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September 04, 2007


Yeah, I agree with you about Venter here; which is somewhat of a surprise as I considered him somewhat of a villian in the original race. Here in Phoenix, we keep abreast of these things (or at least I do because of some study of genetics long ago in college) because of the work of the Translational Genomics Center (TGEN) here. Nice piece here Pockets.

Legally, wouldnt his genome be treated exactly like a picture of him, owned by the photographer (him), published and reproduced only by his express permission? Is he copyrighted? Perhaps patented?


I am not sure I follow this. What happened to the open access (and presumably free access) to the original academic consortium's Human Genome Project database?
Or is Venter's freely provided personal medical history the additional benefit to using his data?

I was not aware Elsevier has a stranglehold on the publishing world. Could you explain that more fully? Is Elsevier interfering with the free flow of science? Which subscriptions does it control?

Was he not "let go" from celera? I don't recall details.

Interesting character, that.

As for free vs pay-per view, many med and science journals require subscription to read science advances. Some, like New England Journal of medicine, do frees tories about bird flu because of compelling benefit to society, but otherwise you pay to see.

Legally, wouldnt his genome be treated exactly like a picture of him, owned by the photographer (him), published and reproduced only by his express permission? Is he copyrighted? Perhaps patented?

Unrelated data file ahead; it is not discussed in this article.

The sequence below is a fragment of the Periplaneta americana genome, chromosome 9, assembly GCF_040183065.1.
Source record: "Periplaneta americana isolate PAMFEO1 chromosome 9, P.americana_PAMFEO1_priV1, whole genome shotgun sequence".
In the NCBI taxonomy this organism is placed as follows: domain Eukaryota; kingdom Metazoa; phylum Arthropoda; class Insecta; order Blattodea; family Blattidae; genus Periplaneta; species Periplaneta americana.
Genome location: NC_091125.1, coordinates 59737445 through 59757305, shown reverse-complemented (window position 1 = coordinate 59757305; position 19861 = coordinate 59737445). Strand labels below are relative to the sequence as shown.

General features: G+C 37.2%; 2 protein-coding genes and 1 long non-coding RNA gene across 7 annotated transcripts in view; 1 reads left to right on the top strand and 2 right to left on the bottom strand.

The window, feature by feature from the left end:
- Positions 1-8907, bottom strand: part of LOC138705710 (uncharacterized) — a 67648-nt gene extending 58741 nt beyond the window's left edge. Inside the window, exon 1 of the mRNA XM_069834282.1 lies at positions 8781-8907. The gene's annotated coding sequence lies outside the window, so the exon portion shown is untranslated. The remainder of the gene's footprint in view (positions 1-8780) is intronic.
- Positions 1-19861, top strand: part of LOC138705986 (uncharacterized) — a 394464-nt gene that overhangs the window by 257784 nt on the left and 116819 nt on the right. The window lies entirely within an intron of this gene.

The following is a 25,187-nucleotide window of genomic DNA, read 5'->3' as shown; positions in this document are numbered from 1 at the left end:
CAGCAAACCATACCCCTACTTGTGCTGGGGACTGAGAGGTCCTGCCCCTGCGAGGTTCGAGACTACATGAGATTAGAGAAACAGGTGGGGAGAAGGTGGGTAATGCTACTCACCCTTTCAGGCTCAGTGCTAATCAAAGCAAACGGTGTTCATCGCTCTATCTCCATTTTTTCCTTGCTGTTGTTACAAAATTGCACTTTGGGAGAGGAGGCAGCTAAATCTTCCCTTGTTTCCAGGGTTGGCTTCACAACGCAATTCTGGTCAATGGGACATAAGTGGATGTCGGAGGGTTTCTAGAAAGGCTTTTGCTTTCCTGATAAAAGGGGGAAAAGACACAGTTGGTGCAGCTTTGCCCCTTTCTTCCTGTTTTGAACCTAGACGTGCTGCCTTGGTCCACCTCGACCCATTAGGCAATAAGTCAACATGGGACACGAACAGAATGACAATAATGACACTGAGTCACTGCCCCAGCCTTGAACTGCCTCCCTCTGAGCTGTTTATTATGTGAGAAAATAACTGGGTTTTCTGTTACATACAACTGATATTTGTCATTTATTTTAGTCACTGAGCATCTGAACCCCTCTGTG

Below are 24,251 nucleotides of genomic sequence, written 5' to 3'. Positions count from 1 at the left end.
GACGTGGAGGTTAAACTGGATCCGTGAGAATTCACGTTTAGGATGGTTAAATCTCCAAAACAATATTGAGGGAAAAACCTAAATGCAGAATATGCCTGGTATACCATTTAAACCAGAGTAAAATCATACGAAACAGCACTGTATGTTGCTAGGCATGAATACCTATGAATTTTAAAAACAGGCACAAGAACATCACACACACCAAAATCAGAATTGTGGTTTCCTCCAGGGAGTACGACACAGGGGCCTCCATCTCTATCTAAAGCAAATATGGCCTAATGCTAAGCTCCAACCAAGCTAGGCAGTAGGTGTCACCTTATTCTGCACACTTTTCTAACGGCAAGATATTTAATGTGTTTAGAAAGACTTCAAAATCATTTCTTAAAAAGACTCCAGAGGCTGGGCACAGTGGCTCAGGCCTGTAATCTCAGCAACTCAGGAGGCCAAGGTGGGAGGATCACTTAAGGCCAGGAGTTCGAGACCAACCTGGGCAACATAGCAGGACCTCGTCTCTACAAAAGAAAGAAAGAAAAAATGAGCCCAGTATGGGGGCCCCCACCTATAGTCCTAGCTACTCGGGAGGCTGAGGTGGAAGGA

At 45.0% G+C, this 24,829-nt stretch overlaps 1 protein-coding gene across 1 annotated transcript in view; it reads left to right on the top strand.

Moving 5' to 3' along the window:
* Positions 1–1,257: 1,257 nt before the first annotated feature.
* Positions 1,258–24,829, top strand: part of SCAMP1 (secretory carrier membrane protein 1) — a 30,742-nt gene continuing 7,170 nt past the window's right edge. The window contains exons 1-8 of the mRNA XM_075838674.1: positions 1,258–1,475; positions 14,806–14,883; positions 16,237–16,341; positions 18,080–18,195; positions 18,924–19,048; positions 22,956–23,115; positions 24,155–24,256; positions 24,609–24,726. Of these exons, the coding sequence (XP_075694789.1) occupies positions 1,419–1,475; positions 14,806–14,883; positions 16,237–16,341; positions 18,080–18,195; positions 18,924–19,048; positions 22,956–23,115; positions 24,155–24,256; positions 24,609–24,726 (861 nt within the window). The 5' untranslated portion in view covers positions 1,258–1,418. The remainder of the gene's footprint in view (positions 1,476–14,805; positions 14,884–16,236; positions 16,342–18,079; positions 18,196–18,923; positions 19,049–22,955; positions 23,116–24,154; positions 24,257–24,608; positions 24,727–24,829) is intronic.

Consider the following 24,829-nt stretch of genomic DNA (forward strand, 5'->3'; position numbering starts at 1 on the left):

Doesn't really matter. I hear knockoff versions are already available in China.

lizard, his institute certainly could have retained the rights to any results it generated, including his genome sequence. But by publishing it in an open access journal and depositing it with NCBI, he's giving it out to the public. (The question of patenting DNA -- or even organisms -- is a total mess. For this case, suffice it to say that once something is published it is no longer patentable.)

pdaly, the academic consortium's sequence is still available, but Venter's is a step above. Briefly, the first genome sequence was a composite of many individuals' DNA. What's really exciting about Venter's is that for the first time we can see how much variation there is within a single individual (how many sequence differences are there between the two copies of your chromosomes -- the copy you got from your mother vs the copy you got from your father). That is a fundamental question of huge importance. There are also technical issues -- the "quality" of this new sequence may be higher than what the consortium generated back then -- but the overwhelming issue is the insight into how much variation there is within one of us.